Yesterday’s post about how to dismiss translations caused a good deal of discussion in the comments section, ranging from Monica’s question about whether other cultures have this same authenticity/accuracy/I-can’t-judge-without-knowing-the-original language issues (I doubt it, but would love to hear from international readers about this) to Paul Verhaeghen’s spot-on critique about how all culture is translation and that these issues don’t come up in regard to music or visual arts.
There’s also a comment from Dan Green (the inspiration behind the initial post) reiterating that in addition to wanting more translations, he also wants more informed critics writing about these books (I totally agree). He also responded to part of my argument about treating the book as a book rather than questioning it’s accuracy, etc.:
“If you don’t think a part of a translation is up to snuff, point out what you don’t like about it.”
But how am I to know what’s not up to snuff in the translation itself if I don’t have the ability to judge it against the original?
(I do want to point out one thing here—I think Paul Verhaeghen’s amazing Omega Minor is a book that Dan can review, since Verhaeghen wrote it in Flemish, but also translated it into English. That said, the Dalkey version is not exactly the same as the original . . . )
My belief is that you simply have to treat the book as it is. A translation isn’t the same as the original, and can be/should be evaluated on its own terms. If a sentence is poorly written, or a chapter overly muddy, it’s a moot point to debate if this was the fault of the translator or author. It’s part of the book as it exists in translation and can be criticized as such.
The real reason I’m writing this today though is because his comment reminded me of a response Michael Emmerich gave in a recent interview in Calque. The interviewer asked, “what distinguishes a good translation from a poor one?”
The reader. This sounds like another dodge, I know. But that’s the best answer. Unless we’re talking about a particular translation, and considering it in relation to the context within which it came into being, trying to determine how well it meets the needs it was designed to meet. [. . .] We tend to assume, for instance, that readers who are able to compare a translation with the work that inspired it are best equipped—are perhaps the only ones equipped—to judge its merits. And yet translations aren’t designed to meet the needs of readers who . . . I can’t think how to say this without slipping into tautology . . . who don’t need a translation.
To tell the truth, I suspect that readers who can compare translations and originals actually tend to be worse judges of the quality of a translation than people who are unable to read the original. [. . .]
Of course, readers who can access both the original and the translation are able to find obvious mistakes, and that’s something only they can do, and that can be important. But surely that’s not what we mean when we ask what distinguishes good translations from bad? We’re interested in something that runs deeper, I would hope—not something so superficial that any old multilingual reader can come along and point it out after a hasty comparison of the two texts. [. . .]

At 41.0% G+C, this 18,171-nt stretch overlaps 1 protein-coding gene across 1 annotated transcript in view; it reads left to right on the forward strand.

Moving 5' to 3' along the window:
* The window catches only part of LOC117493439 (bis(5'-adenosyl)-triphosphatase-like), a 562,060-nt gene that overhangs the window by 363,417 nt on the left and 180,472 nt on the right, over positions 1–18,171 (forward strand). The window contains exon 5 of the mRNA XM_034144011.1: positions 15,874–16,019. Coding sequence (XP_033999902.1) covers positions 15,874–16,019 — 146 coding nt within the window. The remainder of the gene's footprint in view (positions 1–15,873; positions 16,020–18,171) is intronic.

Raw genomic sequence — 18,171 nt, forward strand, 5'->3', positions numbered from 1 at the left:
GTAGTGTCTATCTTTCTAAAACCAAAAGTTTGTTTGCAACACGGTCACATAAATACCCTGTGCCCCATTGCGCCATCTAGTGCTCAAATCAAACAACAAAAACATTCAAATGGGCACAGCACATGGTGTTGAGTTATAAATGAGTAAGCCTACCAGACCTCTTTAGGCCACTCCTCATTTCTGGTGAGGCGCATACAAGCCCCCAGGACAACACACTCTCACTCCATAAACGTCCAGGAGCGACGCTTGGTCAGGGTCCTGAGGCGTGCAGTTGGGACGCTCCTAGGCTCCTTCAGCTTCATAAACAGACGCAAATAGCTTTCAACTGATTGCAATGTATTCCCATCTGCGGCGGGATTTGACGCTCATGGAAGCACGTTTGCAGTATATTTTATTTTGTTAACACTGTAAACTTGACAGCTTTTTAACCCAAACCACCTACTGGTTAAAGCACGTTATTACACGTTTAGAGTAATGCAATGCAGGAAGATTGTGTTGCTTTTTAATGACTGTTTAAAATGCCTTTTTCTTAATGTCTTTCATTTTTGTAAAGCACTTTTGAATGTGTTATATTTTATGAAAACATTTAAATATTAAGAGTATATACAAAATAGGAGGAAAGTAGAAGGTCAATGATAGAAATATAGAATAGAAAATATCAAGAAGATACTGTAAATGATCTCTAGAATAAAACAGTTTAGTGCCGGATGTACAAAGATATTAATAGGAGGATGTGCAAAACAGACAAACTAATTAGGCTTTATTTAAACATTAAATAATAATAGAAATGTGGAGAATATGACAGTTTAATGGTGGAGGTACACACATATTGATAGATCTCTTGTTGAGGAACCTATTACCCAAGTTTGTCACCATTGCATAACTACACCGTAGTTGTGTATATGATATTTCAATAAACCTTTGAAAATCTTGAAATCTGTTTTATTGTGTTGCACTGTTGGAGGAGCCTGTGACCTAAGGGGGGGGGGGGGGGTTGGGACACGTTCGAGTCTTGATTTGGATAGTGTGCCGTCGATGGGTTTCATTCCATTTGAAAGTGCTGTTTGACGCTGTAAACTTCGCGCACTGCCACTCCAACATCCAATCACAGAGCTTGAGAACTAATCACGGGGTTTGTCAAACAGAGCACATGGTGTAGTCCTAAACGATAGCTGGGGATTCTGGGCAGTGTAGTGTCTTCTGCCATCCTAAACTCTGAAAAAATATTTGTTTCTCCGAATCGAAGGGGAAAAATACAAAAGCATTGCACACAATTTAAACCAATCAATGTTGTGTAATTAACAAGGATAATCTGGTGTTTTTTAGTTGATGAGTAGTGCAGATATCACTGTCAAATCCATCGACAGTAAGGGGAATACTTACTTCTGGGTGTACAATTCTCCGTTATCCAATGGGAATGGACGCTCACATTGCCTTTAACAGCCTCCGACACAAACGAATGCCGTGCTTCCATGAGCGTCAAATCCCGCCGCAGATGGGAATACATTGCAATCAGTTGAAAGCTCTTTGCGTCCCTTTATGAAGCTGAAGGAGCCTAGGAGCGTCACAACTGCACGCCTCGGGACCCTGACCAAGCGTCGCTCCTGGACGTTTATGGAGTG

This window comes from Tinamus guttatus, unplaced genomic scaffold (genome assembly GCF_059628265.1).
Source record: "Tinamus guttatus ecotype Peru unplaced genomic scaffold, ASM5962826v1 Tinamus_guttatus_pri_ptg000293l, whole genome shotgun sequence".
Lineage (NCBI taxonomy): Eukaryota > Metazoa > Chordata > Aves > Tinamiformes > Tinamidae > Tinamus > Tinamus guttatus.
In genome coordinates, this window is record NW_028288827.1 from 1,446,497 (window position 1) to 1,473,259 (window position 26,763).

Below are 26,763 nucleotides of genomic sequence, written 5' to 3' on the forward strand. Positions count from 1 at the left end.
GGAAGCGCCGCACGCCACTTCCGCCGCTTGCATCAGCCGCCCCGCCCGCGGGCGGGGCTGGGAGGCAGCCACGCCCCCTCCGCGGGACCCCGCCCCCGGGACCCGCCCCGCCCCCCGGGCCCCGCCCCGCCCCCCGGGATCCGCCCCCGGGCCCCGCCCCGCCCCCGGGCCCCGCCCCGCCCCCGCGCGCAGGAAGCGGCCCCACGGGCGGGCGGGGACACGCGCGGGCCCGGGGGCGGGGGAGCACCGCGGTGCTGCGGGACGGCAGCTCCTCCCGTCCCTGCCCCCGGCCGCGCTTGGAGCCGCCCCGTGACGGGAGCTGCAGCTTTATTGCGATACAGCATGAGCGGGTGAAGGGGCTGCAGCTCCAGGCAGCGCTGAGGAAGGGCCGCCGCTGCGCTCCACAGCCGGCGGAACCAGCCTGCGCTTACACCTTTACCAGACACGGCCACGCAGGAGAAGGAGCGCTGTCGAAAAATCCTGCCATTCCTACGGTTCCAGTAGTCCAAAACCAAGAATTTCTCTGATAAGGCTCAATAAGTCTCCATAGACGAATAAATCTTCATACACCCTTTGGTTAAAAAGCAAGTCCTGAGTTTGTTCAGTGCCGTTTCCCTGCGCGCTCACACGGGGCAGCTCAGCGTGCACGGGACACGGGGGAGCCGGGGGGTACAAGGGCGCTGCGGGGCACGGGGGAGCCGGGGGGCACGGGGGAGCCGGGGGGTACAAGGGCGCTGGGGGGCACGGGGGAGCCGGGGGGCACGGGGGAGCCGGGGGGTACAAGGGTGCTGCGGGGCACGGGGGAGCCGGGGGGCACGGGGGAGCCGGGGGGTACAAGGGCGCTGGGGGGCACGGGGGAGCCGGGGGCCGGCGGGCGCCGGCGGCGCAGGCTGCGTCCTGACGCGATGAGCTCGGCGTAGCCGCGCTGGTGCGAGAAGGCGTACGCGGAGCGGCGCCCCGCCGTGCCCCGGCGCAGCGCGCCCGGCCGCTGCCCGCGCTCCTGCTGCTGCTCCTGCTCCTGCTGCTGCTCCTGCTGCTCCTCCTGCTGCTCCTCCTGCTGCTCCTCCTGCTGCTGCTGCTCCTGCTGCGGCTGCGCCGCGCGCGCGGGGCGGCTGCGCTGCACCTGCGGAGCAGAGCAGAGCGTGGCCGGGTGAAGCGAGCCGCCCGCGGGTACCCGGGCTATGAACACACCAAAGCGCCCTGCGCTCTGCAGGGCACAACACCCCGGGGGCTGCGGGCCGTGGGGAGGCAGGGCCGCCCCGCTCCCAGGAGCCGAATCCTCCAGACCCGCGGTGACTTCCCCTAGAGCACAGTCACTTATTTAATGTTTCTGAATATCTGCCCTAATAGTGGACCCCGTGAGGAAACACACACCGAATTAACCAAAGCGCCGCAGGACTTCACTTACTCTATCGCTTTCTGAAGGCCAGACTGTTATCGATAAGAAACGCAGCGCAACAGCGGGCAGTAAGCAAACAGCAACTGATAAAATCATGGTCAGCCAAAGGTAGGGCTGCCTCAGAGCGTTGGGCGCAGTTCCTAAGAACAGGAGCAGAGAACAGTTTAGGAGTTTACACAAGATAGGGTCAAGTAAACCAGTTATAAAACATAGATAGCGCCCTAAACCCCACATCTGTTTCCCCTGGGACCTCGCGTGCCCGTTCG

Reading a genre book—whether fantasy, science fiction, crime, thriller, etc.—which begins to seem excessively, stereotypically bad, I have to make sure to ask myself: is this parodying the flaws of the genre? Usually, this questioning takes its time coming. In. . .
The Sicilian Mafia has always been a rich subject for sensational crime fiction. The Godfather, Goodfellas, and The Sopranos worked the mob’s bloody corpses and family feuds to both entertainment and artistic value. Giuseppe di Piazza’s debut novel attempts this,. . .
Antoine Volodine’s vast project (40 plus novels) of what he calls the post-exotic remains mostly untranslated, so for many of us, understanding it remains touched with mystery, whispers from those “who know,” and guesswork. That’s not to say that, were. . .
It hasn’t quite neared the pitch of the waiting-in-line-at-midnight Harry Potter days, but in small bookstores and reading circles of New York City, an aura has attended the novelist Elena Ferrante and her works. One part curiosity (Who is she?),. . .
From the late 1940s to the early 1950s, Egypt was going through a period of transition. The country’s people were growing unhappy with the corruption of power in the government, which had been under British rule for decades. The Egyptians’. . .
Miruna is a novella written in the voice of an adult who remembers the summer he (then, seven) and his sister, Miruna (then, six) spent in the Evil Vale with their grandfather (sometimes referred to as “Grandfather,” other times as. . .
Kamal Jann by the Lebanese born author Dominique Eddé is a tale of familial and political intrigue, a murky stew of byzantine alliances, betrayals, and hostilities. It is a well-told story of revenge and, what’s more, a serious novel that. . .
While looking back at an episode in his life, twenty-year-old Taguchi Hiro remembers what his friend Kumamoto Akira said about poetry.
Its perfection arises precisely from its imperfection . . . . I have an image in my head. I see. . .
The central concern of Sorj Chalandon’s novel Return to Killybegs appears to be explaining how a person of staunch political activism can be lead to betray his cause, his country, his people. Truth be told, the real theme of the. . .
Spoiler alert: acclaimed writer Stefan Zweig and his wife Lotte kill themselves at the end of Lauren Seksik’s 2010 novel, The Last Days.
It’s hard to avoid spoiling this mystery. Zweig’s suicide actually happened, in Brazil in 1942, and since then. . .